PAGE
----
Wetlands getting choked by hyacinth, pollutantsFebruary 4th, 2009 - 11:50 am ICT by IANS
Shimla, Feb 4 (IANS) Wetlands in Punjab and Himachal Pradesh, home to many beautiful and rare birds and other animals, are shrinking gradually threatened by unchecked hyacinth growth, siltation and pollutants dumped in the waters by towns that have sprung up nearby. During the 1940s, there were 32 natural wetlands in Punjab, spread over 22,993 hectares. However, after Independence most of these wetlands disappeared as they were converted into farmlands.
Punjab’s Harike wetlands, which came into being with the construction of a barrage in 1952 on the Sutlej river, supports rare and endangered fauna species, including the testudine turtle and the smooth Indian otter.
“Today Harike wetlands are a receptacle for domestic, agricultural and industrial wastes generated within its catchment. The Sutlej and the Beas rivers that feed the Harike wetlands receive million litres of wastewater daily from catchment towns alone,” said M.S. Johal, a former professor of the Department of Zoology, Panjab University, Chandigarh.
The water hyacinth menace is also posing a threat to the Harike wetlands. “The vast green carpet of the hyacinth is impairing the quality of water,” he said.
Punjab State Council for Science and Technology Principal Scientific Officer (Environment) Satnam Singh Ladhar said: “Like other wetlands, Harike wetlands have already shrunk to 25 sq km from 41 sq km. Its storage capacity has also decreased.”
Another major waterbody fast disappearing is the Ropar wetlands in Punjab, which was formed with the construction of a barrage over the Sutlej in 1952. It is an important habitat for some threatened species like the scaly anteater, the python, the smooth Indian otter, the hog deer, the sambhar and the pangolin.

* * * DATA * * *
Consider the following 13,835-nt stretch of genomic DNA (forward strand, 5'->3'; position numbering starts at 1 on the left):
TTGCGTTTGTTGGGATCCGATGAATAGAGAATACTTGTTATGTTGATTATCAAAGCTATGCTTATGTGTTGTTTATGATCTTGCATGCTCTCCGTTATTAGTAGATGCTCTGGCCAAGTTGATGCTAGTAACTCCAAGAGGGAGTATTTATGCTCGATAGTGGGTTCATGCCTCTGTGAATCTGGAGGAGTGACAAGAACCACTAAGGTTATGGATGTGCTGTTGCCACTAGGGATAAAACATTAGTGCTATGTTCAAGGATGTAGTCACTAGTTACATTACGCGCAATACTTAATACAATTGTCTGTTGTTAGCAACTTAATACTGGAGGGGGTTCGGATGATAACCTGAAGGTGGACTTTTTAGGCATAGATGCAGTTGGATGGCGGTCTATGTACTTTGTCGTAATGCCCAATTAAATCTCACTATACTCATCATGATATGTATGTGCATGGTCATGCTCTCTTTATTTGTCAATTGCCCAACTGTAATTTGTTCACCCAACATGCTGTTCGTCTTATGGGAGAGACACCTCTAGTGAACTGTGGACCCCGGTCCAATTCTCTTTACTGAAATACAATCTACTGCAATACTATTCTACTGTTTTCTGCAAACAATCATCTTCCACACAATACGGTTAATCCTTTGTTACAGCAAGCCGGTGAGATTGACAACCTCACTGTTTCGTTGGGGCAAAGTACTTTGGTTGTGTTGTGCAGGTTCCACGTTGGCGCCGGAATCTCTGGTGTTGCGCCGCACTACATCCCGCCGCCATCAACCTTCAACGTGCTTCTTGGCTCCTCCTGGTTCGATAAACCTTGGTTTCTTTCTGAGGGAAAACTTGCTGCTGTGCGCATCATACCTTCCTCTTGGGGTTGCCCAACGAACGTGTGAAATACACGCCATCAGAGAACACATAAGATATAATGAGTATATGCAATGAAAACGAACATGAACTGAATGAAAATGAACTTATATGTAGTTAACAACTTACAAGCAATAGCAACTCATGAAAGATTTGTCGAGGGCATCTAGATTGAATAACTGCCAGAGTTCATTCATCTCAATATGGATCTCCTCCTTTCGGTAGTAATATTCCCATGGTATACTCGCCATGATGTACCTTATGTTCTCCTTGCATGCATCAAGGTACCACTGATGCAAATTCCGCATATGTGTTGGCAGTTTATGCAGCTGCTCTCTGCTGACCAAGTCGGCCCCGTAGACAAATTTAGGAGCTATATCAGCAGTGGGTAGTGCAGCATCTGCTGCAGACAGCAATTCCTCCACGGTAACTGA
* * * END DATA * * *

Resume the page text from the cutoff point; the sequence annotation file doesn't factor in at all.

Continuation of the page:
Satnam Singh Ladhar, Principal Scientific Officer (Environment), Punjab State Council for Science and Technology, says industrialisation around the wetlands is posing a major threat to the water body.
“The water quality of the Sutlej gets degraded due to effluents discharged from industries and the municipal waste,” he said.
“The wetlands are surrounded by nude and soft hills of the Shivaliks. During the monsoon, a large amount of silt chokes the mouth of the wetlands. Rough estimates say the silt load during the rainy season is approximately 100 tonnes per hectare per year,” he said.
Like Harike, Renuka lake, near Nahan in Himachal Pradesh, is also a Ramsar site.
India is one of the signatories to the Ramsar treaty along with 158 members. The importance of wetlands was first globally recognised as an exclusive habitat for freshwater aquatic birds at a convention held at Iran’s Ramsar town in 1971.
The Renuka wetlands is dying due to siltation, pollution and growth of weeds. Over the years the total area covered by water has reduced by over 25 per cent.
B.K. Das, a former professor of the Geology Department of Panjab University, Chandigarh, says: “Rapid urbanisation and development activities around the Renuka lake have put tremendous pressure on it. The siltation rate is at an alarming 3.3 millimetre per year.”
According to him, the water of the lake is getting toxic due to various reasons, including religious festivities on the banks of the lake and pesticides that run off from fields. Limestone mining in upstream also contributes to the toxicity of the water.
Similarly, Rewalsar wetlands in Himachal’s Mandi district is threatened. It was included in the list of wetlands of national importance by the Ministry of Environment and Forests in 2007.
Studies conducted by the Himachal State Council for Science, Technology and Environment say, over the years the depth of the wetlands has reduced from 10 metres to 6.5 metres.
Himachal Pradesh Forest Minister J.P. Nadda said: “We will protect the Rewalsar and Renuka lakes keeping in mind their religious importance.”
Wetlands occupy about six percent of the total landmass in the world. In India they cover roughly 1.5 percent of the area, and in Punjab and Himachal Pradesh it is a dismal 0.5 percent and one percent respectively.
(Vishal Gulati can be contacted at firstname.lastname@example.org)